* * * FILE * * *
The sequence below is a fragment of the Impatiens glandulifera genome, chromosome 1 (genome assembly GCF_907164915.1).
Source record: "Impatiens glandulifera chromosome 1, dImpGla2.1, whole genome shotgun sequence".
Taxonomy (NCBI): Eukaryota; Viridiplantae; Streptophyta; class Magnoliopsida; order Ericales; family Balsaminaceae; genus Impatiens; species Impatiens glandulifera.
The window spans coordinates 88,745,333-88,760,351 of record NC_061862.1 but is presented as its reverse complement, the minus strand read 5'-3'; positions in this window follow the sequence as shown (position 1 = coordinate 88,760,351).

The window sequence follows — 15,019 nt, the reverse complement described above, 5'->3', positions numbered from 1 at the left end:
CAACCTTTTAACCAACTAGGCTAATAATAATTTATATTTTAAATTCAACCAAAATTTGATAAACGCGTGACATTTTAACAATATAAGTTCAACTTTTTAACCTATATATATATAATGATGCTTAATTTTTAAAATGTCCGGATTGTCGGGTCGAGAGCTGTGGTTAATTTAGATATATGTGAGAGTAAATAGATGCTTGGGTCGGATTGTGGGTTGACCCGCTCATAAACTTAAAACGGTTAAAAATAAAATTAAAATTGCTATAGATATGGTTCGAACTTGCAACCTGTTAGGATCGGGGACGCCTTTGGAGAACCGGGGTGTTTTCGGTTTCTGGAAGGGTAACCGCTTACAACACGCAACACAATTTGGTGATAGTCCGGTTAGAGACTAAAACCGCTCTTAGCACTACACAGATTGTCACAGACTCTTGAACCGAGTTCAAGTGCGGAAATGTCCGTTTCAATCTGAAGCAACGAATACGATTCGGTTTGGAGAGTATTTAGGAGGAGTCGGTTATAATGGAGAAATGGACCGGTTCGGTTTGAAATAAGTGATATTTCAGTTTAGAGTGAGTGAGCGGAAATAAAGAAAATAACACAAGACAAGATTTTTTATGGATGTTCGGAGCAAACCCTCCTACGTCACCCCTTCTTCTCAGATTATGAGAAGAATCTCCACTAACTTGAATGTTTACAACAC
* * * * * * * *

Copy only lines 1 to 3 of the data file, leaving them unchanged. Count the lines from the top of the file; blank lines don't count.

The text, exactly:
The sequence below is a fragment of the Impatiens glandulifera genome, chromosome 1 (genome assembly GCF_907164915.1).
Source record: "Impatiens glandulifera chromosome 1, dImpGla2.1, whole genome shotgun sequence".
Taxonomy (NCBI): Eukaryota; Viridiplantae; Streptophyta; class Magnoliopsida; order Ericales; family Balsaminaceae; genus Impatiens; species Impatiens glandulifera.